Published February 14, 2018
|View complete press releases list|
According to new research from McKinsey, the Asian private equity landscape is set to undergo a transformation driven by the rise of US-style mega funds; with comprehensive data from 2017.
This reflects a changing landscape for private equity investing in India. Previously, private equity investing in Asia has been primarily a growth fund market where firms take only a minority stake in businesses. However, the lack of control this entails has become more problematic lately as firms are unable to effect the changes necessary to improve performance and value. This is particularly the case in China, India and South East Asia.
Key highlights from the report:
As a result, 2017 witnessed more capital raised by funds under a buyout thesis than ever before, with mega funds – previously close to non-existent in this region – contributing more than $20 billion of the $60 billion private equity fund raised in Asia over 2017. Asian mega funds also made a large contribution to the global total of US$174 billion.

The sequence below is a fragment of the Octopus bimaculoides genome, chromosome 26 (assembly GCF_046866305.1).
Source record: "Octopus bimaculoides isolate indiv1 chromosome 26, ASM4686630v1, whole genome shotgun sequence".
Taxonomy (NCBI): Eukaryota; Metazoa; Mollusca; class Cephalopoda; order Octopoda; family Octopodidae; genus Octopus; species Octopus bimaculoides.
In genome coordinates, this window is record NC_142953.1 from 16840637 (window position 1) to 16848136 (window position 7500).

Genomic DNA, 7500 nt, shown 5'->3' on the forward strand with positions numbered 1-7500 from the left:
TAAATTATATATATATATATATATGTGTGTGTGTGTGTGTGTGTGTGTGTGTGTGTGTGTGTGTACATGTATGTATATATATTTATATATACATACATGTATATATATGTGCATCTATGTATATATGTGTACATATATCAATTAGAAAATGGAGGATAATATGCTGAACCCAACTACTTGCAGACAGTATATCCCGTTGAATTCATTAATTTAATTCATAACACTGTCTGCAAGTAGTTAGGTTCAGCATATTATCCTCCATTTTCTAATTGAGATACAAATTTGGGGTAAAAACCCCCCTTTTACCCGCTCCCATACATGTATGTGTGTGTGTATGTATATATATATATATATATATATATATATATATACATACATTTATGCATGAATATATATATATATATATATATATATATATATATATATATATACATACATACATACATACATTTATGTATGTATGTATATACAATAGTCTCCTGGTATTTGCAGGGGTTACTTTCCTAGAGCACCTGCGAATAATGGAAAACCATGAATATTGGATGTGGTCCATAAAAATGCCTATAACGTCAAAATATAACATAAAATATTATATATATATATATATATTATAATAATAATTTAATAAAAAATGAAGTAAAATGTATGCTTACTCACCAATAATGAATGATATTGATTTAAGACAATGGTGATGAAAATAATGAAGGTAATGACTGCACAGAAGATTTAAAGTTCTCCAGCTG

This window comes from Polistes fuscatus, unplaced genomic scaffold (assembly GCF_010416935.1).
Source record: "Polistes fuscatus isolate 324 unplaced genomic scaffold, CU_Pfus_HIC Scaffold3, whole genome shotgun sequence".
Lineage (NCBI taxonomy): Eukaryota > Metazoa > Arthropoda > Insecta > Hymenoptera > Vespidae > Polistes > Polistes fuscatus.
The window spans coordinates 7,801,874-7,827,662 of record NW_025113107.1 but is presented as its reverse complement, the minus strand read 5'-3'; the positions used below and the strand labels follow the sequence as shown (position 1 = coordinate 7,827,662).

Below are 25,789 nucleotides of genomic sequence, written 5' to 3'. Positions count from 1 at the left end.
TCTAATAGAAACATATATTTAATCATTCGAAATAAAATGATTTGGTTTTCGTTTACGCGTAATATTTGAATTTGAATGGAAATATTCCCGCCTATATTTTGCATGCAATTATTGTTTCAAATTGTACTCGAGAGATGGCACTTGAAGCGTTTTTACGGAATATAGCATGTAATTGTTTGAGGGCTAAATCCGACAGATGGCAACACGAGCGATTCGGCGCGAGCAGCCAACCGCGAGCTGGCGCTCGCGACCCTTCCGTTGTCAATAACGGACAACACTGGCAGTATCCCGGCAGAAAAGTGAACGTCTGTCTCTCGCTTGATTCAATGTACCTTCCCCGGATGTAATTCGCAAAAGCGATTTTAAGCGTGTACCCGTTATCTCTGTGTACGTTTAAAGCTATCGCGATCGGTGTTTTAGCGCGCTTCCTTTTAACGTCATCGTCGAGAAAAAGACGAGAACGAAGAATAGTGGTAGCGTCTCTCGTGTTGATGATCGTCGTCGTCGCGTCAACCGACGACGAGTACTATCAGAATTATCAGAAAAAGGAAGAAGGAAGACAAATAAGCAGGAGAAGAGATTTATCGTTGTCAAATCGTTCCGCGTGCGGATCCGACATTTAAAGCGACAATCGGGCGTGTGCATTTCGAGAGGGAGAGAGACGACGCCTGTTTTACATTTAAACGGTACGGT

For many funds, the experience of being in overall control of an investee company will be new and bring with it the need for new operating models. Similarly, the investee company will need to adapt to this new form of ownership.
Also reflecting this shift is the rise in deal value, where Asia led the charge with a 96% jump to $110 billion. Deal count fell in the region, as in the rest of the world. Both trends reflect greater discretion in investor activities, with more capital being deployed in fewer companies and more buy-out deals taking place.
Vivek Pandit, Senior Partner and Co-Lead, Private Equity & Principal Investor Practice, McKinsey, said, “Private equity investors in Asia are moving from the passenger’s seat to the driver’s seat. Their role is transforming from one centred around strategic guidance and governance to strategy formulation and management control. While being in greater control of talent and operating decisions, they are quickly learning these aren’t autonomous cars built for speed and retooling is required.”
Re-disseminated by The Asian Banker